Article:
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Latitude: 53.1608 / 53°9'38"N
Longitude: -3.2155 / 3°12'55"W
OS Eastings: 318825
OS Northings: 363322
OS Grid: SJ188633
Mapcode National: GBR 6W.4Z9M
Mapcode Global: WH774.LT06
Entry Name: Maes-y-Groes Bella
Listing Date: 22 October 1952
Last Amended: 16 October 1995
Source ID: 14890
Building Class: Domestic
Location: Situated set back from the road 2.2 km SE of Cilcain, reached from the by road between Loggerheads and Cilcain.
Traditional County: Flintshire
Late C16 or early C17 house, originally a 2 unit building with a chimney-backing-on-the entry plan form which may have contained an open hall into which a floor was later inserted. In the C18 a single storey extension was then added to the east, a beam in the kitchen is said to have been dated 1729. This wing was heightened and extended in the C20. Maes-y-groes Bella is mentioned in Edward Lhwyd's List of Tai Cyfrifol or 'Notable Houses' in the parish of Cilcain of 1707.
L-shaped, uncoursed rubble construction, two storeys with attic. Renewed slate roof. Front elevation: each floor has two 3-light mullioned windows with renewed sandstone dressings. To left large rubble gable chimney, to right a rubble corner stack rises the full height of the building and heats a first floor room. Both gables have upstanding verges and copings. Right hand gable-end elevation, land falls way to the S giving an additional storey in the form of a cellar. The cellar was formerly reached through the house but is now entered from a wooden door. Single 3-light mullioned window with sandstone dressings to ground and first floor, inserted in C20. Attic storey window C20 addition. To east rubble two storey extension, slate roof, C20 windows. Left hand gable end, contains original door backing onto the chimney. C20 window to first floor.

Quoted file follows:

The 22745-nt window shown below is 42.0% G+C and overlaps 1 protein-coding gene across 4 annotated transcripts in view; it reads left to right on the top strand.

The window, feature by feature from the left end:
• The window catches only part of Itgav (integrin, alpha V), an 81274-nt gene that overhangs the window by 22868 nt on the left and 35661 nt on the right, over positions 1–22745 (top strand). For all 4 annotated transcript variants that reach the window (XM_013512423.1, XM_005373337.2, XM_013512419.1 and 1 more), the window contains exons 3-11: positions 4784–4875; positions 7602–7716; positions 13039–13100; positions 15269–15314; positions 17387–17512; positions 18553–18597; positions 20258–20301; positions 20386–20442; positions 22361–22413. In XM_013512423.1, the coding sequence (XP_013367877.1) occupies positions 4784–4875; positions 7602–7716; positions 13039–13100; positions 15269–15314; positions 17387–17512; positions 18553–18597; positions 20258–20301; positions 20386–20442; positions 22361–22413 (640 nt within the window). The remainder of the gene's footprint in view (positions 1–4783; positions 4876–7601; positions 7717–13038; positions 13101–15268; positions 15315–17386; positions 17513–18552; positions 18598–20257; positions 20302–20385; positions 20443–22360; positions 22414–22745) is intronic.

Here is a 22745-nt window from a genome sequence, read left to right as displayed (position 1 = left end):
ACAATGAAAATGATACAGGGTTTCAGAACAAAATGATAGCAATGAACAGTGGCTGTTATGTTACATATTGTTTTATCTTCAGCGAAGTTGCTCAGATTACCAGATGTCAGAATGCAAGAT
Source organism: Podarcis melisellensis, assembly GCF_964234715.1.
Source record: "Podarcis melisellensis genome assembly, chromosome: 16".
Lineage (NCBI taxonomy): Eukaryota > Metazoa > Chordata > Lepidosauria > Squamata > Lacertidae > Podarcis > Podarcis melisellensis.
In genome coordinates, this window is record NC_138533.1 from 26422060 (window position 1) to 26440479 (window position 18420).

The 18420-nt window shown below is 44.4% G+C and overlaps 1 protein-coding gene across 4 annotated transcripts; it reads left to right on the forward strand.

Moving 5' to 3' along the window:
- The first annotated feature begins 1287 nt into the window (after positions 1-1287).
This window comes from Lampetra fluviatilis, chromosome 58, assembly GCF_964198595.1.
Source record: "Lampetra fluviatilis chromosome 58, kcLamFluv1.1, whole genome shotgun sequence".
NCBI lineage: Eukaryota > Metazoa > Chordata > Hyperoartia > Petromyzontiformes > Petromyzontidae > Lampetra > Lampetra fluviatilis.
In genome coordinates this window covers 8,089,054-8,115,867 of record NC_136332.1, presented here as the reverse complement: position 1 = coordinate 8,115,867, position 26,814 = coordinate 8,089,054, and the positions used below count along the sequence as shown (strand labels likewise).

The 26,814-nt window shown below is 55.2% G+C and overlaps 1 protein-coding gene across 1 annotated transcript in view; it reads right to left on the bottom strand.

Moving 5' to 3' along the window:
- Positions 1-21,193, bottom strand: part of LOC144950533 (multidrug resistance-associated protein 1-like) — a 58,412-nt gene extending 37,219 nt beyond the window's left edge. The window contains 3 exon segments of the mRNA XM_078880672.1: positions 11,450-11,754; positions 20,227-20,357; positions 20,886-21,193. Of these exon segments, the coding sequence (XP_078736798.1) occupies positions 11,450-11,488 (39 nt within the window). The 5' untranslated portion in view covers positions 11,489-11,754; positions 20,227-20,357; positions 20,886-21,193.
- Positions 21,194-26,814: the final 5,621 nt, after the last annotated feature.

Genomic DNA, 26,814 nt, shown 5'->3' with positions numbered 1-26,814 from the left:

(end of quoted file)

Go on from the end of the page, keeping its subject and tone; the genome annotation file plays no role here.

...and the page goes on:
Hall contains deep fireplace with bressummer above which is set an axial beam. The further end of this axial beam is supported on a flat bracket against a post and panel partition which separates the hall from the parlour. The parlour contains a C20 fireplace, in its original position and an axial beams runs from the centre of the window. The staircase is a C20 insertion not in its original position. The eastern extension contains a large rubble stack dating to the C18 remodelling of the house when this area was used for services. At first floor level there is an late C16 or early C17 open arched braced truss with cusped struts. The room above parlour has a timber-framed partition the upper part of which has been converted in the C20 into an attic bedroom reached by a step ladder.
Listed at grade II* as an important and interesting example of a late C16 or early C17 minor gentry house which retains evidence of its original plan-form and early features.
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